Lincoln was an underdog. He was underestimated and built a reputation as a conciliator. He did not let ego get in his way of progressing an agenda. The best example of this was his interaction with one time presidential rival and then Cabinet member Salmon Chase. Chase bad mouthed Lincoln; he kept his own leadership ambition alive and many times threatened resignation.

Lincoln had a purpose for him and he needed Chase’s influence to achieve his goals. He did not turn Chase’s attacks into a personal battle. Most of us would have sent Chase away for disloyalty, inconsistency and sensitivity. Lincoln recognized his value and was humble enough to do want needed to be done to progress his agenda and that of the nation.

Shaping the story

Leaders have to suffer defeat and criticism (this may be a good reminder today). Lincoln had many defeats and in the darkest days of the civil war he stood firm. He worked to unify fighting Generals, encouraged a dejected Cabinet and continued on working the plan. As quoted from Doris Kearns Goodwin’s book Team of Rivals “Lincoln withstood the storm of defeat by replacing anguish over an unchangeable past with hope for an uncharted future.” We do not lead with defeat, but from the hope of a better tomorrow and the belief that our actions will make the difference.

Lincoln leaves me with the intentions to be hopeful. I know that we have achieved great things before and will again. I need to be humble in the face of adversity. I will see the right time to act and not just the right action. These lessons will be helpful when guiding businesses or my family.

It is fair to say that we have big challenges around the world today, but the challenges of a fractured country in Lincoln’s day would be more than daunting. I hope our leaders have the similar characteristics to that of Lincoln. It may be possible for the pragmatist to be the one who delivers the vision.

  • Thanks to Ronald Kustra (Proud torch carrier Vancouver 2010 Olympics) for recommending the Team of Rivals, The Political Genius of Abraham Lincoln. It was a great read.
  • The second book that I am reading for the second time is Leadership by James MacGregor Burns (1978). Great books have timeless insights and that is true for this book.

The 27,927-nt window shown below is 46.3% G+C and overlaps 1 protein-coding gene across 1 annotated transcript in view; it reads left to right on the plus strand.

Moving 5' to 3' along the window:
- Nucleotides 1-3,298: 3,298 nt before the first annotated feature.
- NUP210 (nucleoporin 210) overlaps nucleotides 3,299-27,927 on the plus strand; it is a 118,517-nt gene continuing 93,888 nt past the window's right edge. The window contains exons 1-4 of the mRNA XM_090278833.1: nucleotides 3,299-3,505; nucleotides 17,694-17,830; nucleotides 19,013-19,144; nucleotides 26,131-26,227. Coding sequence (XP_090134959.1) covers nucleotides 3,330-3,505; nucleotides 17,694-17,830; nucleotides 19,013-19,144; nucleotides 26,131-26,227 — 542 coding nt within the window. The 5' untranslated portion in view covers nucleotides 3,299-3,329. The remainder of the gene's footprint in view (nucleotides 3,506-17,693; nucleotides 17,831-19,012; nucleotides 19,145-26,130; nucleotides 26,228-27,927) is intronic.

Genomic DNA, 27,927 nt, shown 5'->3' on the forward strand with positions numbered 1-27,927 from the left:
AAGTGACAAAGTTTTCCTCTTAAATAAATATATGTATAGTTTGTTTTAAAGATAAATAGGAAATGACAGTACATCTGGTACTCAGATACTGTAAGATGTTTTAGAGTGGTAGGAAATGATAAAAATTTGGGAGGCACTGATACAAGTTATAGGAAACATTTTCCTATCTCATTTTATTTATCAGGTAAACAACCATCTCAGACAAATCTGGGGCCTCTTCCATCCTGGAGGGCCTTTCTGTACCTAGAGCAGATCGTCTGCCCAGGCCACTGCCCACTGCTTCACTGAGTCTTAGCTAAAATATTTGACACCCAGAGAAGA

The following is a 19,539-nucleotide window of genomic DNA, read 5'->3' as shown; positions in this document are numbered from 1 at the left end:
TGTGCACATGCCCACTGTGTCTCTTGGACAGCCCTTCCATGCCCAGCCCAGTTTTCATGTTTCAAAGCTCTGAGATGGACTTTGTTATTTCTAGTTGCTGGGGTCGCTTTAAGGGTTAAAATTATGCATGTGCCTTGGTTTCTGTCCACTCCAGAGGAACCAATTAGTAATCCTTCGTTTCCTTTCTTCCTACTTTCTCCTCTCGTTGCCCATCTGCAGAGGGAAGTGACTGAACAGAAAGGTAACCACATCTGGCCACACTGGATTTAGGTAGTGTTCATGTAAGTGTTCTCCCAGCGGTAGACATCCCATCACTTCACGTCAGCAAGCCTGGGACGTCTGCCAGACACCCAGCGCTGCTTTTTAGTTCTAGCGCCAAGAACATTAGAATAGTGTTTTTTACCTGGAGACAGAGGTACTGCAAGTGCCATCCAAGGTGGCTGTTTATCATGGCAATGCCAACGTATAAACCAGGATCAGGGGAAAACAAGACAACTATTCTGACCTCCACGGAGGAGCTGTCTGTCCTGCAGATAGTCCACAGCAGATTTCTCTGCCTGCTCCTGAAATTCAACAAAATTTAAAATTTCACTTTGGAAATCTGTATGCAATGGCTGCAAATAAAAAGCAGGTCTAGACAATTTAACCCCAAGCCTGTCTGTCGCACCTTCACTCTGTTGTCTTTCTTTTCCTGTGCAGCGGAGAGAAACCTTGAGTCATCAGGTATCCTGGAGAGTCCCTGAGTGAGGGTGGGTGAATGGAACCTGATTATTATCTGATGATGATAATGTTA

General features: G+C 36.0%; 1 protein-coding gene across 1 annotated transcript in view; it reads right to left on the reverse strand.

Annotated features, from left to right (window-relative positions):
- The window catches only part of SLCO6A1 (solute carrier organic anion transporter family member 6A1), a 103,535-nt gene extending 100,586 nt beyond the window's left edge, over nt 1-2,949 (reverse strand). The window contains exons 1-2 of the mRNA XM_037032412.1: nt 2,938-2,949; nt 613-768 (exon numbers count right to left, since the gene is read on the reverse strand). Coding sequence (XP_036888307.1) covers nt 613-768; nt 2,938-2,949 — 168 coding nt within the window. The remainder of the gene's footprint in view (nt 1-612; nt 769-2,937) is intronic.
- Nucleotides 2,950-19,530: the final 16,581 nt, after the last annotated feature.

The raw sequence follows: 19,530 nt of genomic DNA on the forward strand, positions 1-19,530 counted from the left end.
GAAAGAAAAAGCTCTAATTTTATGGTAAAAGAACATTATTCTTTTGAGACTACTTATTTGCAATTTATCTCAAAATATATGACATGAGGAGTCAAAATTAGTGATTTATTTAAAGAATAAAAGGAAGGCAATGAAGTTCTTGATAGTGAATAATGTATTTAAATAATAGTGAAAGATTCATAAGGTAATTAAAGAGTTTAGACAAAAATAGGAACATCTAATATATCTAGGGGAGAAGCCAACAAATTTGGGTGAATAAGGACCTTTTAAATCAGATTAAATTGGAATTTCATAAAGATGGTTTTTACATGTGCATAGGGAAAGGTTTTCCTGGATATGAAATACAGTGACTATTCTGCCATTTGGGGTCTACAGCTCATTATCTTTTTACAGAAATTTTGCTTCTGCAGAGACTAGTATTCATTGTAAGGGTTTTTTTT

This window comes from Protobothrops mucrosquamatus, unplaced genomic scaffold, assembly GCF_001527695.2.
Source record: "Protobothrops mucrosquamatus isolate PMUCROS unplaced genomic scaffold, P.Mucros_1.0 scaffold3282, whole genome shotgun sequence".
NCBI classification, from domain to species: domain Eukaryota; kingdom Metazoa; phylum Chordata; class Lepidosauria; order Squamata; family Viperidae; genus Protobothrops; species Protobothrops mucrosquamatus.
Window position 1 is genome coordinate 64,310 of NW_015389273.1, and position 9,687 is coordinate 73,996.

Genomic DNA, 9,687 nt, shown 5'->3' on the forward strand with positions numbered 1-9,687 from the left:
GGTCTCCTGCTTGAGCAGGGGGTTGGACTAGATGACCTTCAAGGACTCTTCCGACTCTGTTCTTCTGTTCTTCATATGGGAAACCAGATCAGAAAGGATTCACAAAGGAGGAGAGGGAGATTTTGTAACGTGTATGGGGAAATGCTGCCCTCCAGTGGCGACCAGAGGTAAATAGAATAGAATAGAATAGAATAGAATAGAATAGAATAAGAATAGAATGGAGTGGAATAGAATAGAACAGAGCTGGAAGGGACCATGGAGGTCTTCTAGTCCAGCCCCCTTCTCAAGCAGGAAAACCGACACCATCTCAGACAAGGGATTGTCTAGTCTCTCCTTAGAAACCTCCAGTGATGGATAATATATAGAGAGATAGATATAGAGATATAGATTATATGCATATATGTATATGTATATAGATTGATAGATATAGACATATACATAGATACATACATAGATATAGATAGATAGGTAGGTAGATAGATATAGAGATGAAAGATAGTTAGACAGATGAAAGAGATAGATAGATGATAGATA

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Symbols work, but few use them at work

As much as I am an optimist, I know that our business world is in a funk. Here is the thing, it is summer and my optimism grows when the sun shines in Vancouver. So if you want to gain that positive momentum back into your work place here is one trick in the leadership trade: Use symbols that support who you want to be and where you want to go. They work to focus and encourage the positive. When done well, they become a point of celebration and encourage progress.

Four great reasons to use symbols:
•    Motivational
•    Fun
•    Values re-enforcing
•    Unites

Ax Handle

Key things for successful symbol implementation:
1.    Be right for the group and the organization
2.    Have a story
3.    Leader shares the story and builds the process
4.    Award it to those that epitomize its symbolism
5.    Build a routine
6.    Look for opportunities for the team members to champion the process
7.    Select things that need to be celebrated

The video tells a story of two different approaches that football teams have used to encourage and celebrate what they wanted to be. Sports teams do this the best in my experience and that is why I use their stories. We can do this at work; it will just be a different symbol, one that is right for you and your team.
Screaming Eagles – D Line
Golden Bears – Defence

Others who have posted on symbols:


Leadership and Symbols By Robert Behn